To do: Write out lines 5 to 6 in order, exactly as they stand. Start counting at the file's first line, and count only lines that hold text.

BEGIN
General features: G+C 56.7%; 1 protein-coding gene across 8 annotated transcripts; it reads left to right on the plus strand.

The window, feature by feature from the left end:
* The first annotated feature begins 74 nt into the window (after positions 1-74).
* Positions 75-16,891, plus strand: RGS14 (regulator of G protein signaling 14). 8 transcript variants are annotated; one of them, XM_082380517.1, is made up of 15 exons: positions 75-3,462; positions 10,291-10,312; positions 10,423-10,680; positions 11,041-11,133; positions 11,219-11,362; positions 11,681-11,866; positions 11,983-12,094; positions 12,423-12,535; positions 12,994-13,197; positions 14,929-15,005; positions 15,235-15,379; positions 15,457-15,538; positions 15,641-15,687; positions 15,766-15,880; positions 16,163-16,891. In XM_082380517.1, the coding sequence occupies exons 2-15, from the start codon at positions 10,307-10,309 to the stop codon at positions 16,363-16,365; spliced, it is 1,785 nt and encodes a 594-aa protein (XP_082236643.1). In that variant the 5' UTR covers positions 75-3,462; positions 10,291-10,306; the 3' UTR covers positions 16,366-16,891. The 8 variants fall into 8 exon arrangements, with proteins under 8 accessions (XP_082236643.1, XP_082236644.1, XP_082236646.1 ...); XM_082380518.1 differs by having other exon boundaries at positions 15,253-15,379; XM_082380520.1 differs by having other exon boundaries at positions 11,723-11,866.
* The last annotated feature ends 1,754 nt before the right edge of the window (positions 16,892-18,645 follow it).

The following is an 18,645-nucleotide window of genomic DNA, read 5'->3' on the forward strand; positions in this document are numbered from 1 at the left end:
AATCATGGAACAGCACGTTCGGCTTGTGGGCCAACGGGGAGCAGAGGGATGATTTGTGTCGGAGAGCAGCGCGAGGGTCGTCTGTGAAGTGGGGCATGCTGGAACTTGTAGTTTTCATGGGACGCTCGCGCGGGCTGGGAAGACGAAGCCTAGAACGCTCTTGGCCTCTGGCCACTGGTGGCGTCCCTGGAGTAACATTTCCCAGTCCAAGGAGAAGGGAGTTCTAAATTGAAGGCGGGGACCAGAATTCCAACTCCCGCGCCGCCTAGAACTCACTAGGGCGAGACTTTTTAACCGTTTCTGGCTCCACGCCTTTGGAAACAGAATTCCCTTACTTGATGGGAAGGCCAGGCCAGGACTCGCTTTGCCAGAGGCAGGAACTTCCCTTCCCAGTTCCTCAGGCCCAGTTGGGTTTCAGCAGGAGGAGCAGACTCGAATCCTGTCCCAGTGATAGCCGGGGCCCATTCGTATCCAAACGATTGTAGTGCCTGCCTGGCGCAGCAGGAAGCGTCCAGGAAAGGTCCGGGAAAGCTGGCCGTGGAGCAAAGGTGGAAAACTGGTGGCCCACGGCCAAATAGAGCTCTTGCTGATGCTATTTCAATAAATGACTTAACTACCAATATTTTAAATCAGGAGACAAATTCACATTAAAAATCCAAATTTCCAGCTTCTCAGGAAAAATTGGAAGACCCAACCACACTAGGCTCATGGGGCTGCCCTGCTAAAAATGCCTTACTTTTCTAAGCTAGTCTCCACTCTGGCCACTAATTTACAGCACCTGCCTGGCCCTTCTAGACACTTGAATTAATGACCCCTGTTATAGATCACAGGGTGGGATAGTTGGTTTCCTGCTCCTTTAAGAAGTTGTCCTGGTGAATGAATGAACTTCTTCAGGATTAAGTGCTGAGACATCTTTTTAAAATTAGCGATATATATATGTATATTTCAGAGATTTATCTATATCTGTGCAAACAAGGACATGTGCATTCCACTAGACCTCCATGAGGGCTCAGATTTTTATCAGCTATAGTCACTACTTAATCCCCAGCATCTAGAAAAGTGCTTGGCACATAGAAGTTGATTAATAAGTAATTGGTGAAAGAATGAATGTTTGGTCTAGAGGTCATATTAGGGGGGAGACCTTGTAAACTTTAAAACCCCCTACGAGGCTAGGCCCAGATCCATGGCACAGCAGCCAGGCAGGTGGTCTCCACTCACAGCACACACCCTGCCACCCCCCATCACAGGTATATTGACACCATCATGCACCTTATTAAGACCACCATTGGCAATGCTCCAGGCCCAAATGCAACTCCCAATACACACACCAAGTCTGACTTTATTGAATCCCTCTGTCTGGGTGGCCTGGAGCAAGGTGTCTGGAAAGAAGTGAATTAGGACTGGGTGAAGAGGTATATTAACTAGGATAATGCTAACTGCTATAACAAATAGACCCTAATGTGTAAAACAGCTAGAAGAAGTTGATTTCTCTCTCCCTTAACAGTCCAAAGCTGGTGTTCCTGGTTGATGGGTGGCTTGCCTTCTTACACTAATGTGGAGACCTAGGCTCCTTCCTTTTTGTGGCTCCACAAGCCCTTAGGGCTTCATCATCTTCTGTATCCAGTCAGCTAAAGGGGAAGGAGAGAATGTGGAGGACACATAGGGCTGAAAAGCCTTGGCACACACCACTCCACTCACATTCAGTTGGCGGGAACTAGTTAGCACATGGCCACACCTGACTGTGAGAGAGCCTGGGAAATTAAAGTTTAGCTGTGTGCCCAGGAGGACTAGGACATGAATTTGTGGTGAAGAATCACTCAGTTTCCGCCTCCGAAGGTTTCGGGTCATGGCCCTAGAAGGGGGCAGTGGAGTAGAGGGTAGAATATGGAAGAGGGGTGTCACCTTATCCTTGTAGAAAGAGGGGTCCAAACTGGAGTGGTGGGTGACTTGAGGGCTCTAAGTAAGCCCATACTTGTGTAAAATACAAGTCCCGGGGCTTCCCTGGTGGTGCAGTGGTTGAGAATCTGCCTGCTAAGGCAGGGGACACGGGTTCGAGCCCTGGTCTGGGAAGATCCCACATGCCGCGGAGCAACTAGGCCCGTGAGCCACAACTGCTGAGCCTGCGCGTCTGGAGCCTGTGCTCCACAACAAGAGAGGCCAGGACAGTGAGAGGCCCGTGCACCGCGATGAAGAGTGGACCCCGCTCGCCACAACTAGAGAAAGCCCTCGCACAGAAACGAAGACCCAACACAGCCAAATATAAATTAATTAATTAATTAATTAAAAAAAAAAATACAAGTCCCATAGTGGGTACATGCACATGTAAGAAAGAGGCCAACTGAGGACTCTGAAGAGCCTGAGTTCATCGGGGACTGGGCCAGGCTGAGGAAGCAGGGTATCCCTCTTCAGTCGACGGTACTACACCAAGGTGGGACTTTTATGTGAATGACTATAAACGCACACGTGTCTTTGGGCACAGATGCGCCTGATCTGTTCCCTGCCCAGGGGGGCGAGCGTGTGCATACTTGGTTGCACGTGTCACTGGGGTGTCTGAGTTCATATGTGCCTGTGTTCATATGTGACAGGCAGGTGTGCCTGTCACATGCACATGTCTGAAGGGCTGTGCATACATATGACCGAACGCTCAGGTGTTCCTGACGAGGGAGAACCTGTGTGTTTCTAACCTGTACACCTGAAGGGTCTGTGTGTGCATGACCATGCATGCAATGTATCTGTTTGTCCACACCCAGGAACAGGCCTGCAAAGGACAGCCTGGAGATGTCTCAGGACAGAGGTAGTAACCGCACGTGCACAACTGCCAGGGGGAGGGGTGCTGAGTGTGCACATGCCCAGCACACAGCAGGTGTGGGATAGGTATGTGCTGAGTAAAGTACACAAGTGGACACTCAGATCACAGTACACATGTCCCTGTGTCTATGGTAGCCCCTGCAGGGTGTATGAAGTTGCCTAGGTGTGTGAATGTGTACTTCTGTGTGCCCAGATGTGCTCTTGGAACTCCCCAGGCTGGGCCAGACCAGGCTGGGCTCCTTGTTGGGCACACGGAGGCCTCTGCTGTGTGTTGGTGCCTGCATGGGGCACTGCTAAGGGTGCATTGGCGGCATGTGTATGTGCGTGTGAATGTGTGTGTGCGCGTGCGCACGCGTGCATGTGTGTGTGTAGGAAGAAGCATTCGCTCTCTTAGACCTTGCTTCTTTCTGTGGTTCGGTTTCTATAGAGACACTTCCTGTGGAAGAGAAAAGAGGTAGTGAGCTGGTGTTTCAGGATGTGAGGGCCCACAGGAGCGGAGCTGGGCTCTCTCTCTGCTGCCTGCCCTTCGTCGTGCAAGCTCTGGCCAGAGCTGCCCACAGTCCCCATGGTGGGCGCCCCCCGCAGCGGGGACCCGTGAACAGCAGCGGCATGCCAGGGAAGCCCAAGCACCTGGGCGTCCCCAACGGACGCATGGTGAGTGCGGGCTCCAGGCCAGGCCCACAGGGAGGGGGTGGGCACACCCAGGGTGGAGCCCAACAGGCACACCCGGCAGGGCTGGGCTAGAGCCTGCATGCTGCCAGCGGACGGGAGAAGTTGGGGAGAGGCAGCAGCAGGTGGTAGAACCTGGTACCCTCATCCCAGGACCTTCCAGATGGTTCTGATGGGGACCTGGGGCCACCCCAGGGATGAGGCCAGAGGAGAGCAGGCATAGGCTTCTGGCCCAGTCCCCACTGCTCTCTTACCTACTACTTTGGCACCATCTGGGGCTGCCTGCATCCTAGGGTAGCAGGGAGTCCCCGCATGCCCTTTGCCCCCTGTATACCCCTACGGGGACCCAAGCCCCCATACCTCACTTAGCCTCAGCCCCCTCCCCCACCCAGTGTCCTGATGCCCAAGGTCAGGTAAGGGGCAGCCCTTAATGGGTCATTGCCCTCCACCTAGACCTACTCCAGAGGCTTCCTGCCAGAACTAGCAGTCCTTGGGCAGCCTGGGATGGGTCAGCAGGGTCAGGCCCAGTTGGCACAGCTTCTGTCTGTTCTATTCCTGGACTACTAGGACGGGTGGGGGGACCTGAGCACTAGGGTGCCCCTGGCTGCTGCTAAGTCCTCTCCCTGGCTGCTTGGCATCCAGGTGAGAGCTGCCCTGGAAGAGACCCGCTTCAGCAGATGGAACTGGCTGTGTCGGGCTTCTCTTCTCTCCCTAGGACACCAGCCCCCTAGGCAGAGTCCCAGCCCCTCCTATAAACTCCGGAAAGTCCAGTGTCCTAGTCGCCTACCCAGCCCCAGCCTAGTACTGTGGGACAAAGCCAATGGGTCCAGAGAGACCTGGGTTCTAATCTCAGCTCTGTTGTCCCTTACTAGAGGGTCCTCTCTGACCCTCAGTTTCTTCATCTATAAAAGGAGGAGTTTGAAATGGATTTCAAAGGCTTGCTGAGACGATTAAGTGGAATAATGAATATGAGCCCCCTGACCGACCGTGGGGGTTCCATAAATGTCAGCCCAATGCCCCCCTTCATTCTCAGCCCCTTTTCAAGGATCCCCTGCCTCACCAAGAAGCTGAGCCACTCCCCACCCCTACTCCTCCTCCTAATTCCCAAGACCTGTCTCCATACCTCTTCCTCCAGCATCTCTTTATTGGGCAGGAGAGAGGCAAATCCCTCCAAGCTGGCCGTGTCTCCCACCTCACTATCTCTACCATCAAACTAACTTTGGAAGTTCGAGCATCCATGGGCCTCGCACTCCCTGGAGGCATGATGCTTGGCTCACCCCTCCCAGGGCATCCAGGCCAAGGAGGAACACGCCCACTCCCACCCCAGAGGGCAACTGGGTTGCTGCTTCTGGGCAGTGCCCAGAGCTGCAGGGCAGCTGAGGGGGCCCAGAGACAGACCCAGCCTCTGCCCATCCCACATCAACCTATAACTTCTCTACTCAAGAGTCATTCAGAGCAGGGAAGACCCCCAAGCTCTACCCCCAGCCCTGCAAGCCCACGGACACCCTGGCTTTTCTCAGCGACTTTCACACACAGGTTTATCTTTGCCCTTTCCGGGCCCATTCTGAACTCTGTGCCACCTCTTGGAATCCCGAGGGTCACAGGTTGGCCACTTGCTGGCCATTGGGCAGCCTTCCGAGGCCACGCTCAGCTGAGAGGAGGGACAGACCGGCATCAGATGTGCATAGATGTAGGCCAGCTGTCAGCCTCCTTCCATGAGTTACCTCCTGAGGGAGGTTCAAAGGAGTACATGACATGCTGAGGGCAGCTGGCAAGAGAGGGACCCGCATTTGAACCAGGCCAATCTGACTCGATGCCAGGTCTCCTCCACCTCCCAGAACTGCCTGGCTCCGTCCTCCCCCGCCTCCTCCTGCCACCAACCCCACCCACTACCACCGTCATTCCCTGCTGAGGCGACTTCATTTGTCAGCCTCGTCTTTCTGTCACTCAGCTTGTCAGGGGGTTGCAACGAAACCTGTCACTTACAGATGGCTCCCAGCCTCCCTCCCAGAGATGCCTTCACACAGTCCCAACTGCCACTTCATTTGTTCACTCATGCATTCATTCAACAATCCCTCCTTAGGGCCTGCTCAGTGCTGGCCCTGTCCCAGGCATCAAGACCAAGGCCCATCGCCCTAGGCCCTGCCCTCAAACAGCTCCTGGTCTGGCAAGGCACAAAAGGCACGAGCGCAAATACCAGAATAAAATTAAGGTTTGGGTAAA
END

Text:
* The last annotated feature ends 1,754 nt before the right edge of the window (positions 16,892-18,645 follow it).

The following is an 18,645-nucleotide window of genomic DNA, read 5'->3' on the forward strand; positions in this document are numbered from 1 at the left end: